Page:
Rotor/Cap replacement and Timing adjustment?


#1

1987 Integra
Just did the timing belt and therefore timing was adjusted by the m/c.

I just learnt that when the rotor is replaced, timing also affected. Is it true for my Acura Integra too?
The video below seems to say that you only are able to remove the rotor after bringing it to a position - does it mean, the timing can not be changed in the process of removing rotor - pls note that this video is from 3rd gen integra and mine is 1st gen:


#2

Do you have a repair manual for this car? That would explain everything you need to know about rotor and cap replacement.

The timing belt replacement procedure should set the valve timing to specs. After that the ignition timing should be checked with a timing light too. No experience with Acura, just a DIY’er, but replacing the ignition rotor generally has no impact on ignition timing. The exception would be if you have to twist the distributor to get the needed physical access to remove the rotor. Any time you twist the distributor then you have to re-set the timing.

Can’t remove the rotor except by bringing the engine rotation to a certain position? I suppose that is possible, but I’ve never had to do that with any of my cars. On my Corolla it is a little easier if I twist the distributor into a better position in order to remove the rotor, maybe that is what you mean. Old ignition rotors can be problematic to remove. They can get stuck on the shaft pretty tight over time. Usually you can rock them off by hand with a little patience. Don’t use a screwdriver to pry against anything in the area that looks delicate.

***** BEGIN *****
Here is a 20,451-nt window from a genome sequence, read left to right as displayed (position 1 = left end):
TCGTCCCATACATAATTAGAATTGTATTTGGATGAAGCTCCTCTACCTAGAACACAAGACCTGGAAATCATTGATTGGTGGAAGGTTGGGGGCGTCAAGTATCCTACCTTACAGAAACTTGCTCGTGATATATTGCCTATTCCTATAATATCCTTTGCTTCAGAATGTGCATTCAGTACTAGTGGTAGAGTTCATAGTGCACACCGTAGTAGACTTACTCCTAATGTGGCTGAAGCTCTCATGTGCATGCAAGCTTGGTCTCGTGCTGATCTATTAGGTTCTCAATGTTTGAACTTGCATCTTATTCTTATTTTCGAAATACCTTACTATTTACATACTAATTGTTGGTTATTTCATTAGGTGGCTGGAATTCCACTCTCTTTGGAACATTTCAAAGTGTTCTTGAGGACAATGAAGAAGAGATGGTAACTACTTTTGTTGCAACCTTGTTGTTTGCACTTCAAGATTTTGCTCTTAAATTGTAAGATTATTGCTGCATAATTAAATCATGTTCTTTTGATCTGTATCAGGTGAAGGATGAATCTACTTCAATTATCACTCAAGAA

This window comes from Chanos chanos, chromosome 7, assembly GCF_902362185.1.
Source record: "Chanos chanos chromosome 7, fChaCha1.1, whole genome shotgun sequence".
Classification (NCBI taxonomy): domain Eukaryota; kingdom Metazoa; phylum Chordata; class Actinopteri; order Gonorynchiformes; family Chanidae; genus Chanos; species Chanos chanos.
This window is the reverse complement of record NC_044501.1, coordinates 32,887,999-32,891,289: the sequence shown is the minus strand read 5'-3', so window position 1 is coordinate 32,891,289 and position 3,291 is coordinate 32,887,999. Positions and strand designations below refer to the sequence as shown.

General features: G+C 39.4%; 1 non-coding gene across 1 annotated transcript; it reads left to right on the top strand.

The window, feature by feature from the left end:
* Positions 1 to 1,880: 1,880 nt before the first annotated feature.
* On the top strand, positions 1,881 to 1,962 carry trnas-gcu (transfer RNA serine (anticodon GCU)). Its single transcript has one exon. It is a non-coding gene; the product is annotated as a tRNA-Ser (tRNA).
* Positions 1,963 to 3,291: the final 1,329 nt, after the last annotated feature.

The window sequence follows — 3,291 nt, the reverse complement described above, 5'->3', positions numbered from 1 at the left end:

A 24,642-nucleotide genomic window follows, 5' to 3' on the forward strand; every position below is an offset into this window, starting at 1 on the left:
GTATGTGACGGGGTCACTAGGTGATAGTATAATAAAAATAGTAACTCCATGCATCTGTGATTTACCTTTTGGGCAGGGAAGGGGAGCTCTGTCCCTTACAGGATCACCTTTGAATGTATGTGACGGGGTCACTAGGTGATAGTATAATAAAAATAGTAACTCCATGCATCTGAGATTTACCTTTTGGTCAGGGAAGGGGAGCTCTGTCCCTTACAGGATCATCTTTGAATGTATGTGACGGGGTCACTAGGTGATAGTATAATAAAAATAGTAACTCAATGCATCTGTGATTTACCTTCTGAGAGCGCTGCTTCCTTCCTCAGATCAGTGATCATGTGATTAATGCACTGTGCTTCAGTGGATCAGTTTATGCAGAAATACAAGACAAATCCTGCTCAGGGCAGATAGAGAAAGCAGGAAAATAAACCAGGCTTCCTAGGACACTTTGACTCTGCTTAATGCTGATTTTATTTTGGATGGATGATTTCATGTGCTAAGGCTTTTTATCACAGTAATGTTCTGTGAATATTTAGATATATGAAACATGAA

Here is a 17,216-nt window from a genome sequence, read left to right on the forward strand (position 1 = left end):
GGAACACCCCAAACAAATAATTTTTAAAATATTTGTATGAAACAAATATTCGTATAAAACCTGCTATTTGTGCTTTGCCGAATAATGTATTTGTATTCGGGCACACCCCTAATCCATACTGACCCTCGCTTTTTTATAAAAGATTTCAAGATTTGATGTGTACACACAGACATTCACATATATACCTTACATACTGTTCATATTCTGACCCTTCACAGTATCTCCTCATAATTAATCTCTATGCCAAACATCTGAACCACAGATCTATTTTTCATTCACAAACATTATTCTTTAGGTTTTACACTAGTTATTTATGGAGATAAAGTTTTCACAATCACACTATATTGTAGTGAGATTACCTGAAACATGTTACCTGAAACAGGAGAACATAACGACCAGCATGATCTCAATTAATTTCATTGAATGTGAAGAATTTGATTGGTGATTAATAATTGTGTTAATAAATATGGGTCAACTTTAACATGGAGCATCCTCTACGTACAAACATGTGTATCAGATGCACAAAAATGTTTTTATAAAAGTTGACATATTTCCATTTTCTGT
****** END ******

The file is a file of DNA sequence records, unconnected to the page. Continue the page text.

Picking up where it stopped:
#3

The video shows that the rotor is held on with a screw and the rotor must be in a position to give access to that screw. Turning the distributor while on the engine won’t change the position of the rotor relative to the engine. So no, changing the rotor will not change the timing.


#4

Thanks - I found the following - it criticizes the method on the video:
"Agreed better to be safe than sorry just turn the crankshaft bolt. Even safer, you don’t even need to jack the car up to turn the crankshaft bolt.

Simply do the following,

  1. Turn the steering wheel all the way to the left (to give you more space)
  2. Look in the drivers side wheel well and you’ll see a hole with a bunch of flaps. Grab a 19mm socket and extensions and ONLY TURN THE CRANSKSHAFT BOLT COUNTERCLOCKWISE
  3. Turn a little and check to see if the rotor screw is visible, keep doing so until you have access to the rotor screw.

When you’re turning the crankshaft bolt you’ll see all the belts/gears moving. This is normal and what you’re trying to accomplish."


#5

I would only add to this that engine compression will necessitate that you turn the crankshaft slowly (unless you remove the sparkplugs).